Another main thing that is oh so fucked up in oh so many games of the '80s and '90s is that the player is made of glass, i.e., touching ANYTHING kills them. This is the most frustrating and almost game-ruining aspect of Contra. The screen is so littered with deadly hazards that the player feels trapped and the course excessively linear (why does bumping into an enemy soldier kill me, but not him? Maybe Bill should've put on a shirt, since his adversaries are apparently sporting lazer-armor). Compare this to Metal Slug or Shock Troopers, wherein only bullets (or tanks/planes) are dangerous, and the player has bucketfuls more freedom.
|Ram into things to your heart's desire! Also, this box-art is weird/terrible|
As one may or may not have guessed, Cybernator belongs to the latter category, in which enemies need to attack you to be dangerous. Seems like the game would be totally fucked were this not the case, considering the molasses-y rate of movement discussed yesterday. This allows cleaner offensive prioritization - since foes are not immediate deathtraps, the player can ignore the weaker and slower ones while focusing on the most dangerous. It gives personality to the enemies - a cannon emplacement doesn't function at all similarly to an aggressive mech. As a matter of fact, the ability to 'defeat' cannons simply by getting so close that you're inside of their area-of-attack is so realistic that it makes you shake your head that other games don't do the same. It gives a sense of real space without resorting to 3D gameplay. Further contributing to the sense of location is that enemies do not respawn (except in places where logically there would be multiple waves).
Back on topic, Cybernator's stages feel genuinely mission driven. The plot, asinine though it may be, sets us up to expect a military campaign. The first stage sees the player infiltrate an enemy colony, a mission corroborated in the stage design by broad spaces and patterned defenses. The subsequent flight through an asteroid field is accordingly frantic, blasting off at exponentially greater speed, then slowing back down as the objective shifts to a search for an enemy weapon among the "roids" (seriously, that's the word the game uses). Though progress during this mission remains linearly left-to-right, the environment stretches for multiple screens vertically, giving the player a sense of exploration. The inertially-driven zero-gravity navigation lends the appropriate tension to this search, as the player never knows whether they'll careen into a friendly power-up or a nest of turrets. Even the boundaries of the screen add to the realism, as they subtly suggest (or at least comply with) the limited visibility created by the splay of asteroids. The boss eventually bursts forth from the surface of one such body, terminating the search in a pitched showdown.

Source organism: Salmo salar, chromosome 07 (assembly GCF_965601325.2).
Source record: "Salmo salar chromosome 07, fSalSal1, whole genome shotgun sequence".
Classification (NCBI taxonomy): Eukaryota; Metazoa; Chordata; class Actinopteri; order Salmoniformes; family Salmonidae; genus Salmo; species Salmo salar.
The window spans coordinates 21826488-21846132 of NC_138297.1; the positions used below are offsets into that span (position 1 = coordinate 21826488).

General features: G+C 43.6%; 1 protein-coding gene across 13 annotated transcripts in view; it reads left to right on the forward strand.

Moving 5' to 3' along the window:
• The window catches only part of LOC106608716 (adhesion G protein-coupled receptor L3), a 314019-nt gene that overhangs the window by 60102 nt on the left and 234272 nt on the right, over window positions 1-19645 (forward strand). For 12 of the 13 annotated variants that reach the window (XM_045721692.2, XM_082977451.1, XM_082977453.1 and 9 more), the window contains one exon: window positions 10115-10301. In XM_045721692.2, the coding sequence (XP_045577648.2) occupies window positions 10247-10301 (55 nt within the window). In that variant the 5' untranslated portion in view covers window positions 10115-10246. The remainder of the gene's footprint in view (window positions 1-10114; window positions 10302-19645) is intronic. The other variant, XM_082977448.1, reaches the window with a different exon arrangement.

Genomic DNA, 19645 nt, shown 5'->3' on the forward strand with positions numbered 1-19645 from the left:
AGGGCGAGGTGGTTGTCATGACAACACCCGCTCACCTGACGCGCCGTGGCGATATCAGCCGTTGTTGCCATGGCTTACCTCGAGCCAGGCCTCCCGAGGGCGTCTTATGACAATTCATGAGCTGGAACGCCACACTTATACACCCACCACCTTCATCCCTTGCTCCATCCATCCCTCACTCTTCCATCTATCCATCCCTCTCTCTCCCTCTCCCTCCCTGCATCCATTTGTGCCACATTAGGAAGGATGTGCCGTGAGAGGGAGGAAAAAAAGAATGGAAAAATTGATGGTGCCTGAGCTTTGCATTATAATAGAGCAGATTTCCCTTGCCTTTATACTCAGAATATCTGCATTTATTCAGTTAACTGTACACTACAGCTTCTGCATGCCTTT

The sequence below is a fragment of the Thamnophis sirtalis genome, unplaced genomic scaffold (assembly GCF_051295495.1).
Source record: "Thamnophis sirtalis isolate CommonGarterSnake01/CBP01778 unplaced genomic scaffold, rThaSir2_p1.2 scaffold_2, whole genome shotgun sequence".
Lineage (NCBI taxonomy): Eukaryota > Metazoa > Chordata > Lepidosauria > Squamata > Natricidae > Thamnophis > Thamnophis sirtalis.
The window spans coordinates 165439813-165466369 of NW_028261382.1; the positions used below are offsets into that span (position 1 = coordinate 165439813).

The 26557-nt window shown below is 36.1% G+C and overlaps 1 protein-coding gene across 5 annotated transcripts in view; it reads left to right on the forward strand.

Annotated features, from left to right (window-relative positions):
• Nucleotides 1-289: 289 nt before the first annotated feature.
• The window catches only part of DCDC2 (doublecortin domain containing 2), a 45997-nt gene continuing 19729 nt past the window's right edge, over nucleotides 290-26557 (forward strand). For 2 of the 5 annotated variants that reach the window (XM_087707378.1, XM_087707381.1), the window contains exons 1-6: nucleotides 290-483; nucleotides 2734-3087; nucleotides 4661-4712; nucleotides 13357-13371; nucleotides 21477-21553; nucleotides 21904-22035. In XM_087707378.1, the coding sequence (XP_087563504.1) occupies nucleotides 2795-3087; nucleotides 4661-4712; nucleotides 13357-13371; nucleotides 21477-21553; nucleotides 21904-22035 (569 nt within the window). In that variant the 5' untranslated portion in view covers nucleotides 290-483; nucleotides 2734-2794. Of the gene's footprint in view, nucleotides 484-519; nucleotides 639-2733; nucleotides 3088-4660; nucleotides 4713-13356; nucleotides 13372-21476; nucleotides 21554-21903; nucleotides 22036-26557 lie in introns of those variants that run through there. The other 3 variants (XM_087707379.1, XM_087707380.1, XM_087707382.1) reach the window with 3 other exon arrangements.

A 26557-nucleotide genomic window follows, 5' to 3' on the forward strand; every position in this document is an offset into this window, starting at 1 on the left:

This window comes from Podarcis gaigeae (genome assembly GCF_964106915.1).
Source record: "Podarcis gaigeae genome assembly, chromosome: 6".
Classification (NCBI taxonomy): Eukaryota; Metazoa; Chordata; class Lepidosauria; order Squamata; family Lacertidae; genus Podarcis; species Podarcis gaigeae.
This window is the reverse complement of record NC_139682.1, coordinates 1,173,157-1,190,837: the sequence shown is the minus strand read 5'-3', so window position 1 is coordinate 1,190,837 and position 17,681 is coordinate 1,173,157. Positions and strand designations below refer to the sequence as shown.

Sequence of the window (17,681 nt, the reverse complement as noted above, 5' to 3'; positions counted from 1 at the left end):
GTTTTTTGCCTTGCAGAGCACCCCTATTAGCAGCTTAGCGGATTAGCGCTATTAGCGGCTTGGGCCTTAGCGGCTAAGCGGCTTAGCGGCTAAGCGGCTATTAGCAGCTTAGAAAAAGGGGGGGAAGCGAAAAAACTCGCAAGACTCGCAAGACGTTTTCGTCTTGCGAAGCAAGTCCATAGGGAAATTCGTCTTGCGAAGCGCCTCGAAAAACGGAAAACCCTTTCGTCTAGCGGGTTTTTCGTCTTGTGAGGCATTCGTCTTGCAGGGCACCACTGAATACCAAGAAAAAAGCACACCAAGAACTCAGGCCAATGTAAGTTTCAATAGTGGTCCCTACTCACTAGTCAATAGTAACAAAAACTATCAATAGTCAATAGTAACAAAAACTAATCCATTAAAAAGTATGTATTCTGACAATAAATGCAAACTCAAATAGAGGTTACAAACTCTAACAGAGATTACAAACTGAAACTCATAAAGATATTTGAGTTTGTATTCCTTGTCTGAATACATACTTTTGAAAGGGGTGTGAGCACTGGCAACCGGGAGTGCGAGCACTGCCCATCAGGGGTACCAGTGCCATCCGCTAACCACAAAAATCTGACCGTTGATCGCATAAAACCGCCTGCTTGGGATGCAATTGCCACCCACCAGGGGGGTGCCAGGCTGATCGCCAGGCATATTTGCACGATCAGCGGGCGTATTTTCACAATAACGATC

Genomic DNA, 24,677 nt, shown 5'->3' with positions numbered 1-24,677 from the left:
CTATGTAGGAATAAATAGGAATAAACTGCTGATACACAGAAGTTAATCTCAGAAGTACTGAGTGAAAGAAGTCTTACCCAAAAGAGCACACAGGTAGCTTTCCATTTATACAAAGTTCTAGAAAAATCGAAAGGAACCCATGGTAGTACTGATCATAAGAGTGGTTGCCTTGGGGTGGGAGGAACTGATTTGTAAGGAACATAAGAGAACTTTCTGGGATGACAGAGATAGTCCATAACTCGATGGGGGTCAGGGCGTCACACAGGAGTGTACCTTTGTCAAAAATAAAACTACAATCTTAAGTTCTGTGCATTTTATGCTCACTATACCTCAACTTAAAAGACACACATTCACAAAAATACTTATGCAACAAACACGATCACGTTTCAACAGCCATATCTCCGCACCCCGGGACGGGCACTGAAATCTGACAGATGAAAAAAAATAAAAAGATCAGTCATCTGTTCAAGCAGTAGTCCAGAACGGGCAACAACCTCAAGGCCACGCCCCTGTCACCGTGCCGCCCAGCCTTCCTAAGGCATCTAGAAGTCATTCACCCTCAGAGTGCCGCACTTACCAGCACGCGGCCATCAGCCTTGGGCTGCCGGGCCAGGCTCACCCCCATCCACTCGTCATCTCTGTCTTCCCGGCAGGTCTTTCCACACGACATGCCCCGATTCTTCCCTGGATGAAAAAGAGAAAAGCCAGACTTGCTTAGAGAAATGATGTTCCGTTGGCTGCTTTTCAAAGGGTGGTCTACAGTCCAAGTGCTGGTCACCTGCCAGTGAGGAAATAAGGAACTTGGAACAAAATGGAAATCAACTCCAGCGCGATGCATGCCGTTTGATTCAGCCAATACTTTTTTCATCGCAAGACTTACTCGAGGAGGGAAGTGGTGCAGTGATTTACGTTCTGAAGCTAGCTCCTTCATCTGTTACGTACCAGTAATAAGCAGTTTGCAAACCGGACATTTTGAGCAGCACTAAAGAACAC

Between its limiting controls (the robot feels like a robot), cogent interactivity (absence of excessive meta-rules), and synergistic level design (objectives and stages harmonize), Cybernator begs to be classified as realism. Uh oh. We're on thin ice here. As usual, the culture of gaming has already stolen and misunderstood this term, trying to purpose it equivalently to film and literature. "Realistic" has come to mean "looks real" (Modern Warfare), or "has a lot of characters that do their own thing" (Skyrim). Get me any mainstream gaming journalist in here and they'll assure us that "realism" wasn't invented til somewhere around the turn of the millennium, and certainly not until 3D became the norm. While I won't make any attempt to deny that 3D and world-building can be major factors in realism, what makes games unique is their interactivity, so the key element to examine is the reality of this interactivity. Not how real does it look, but how real does it feel. Not whether this world feels inhabited, but whether the player feels like they are inhabiting it.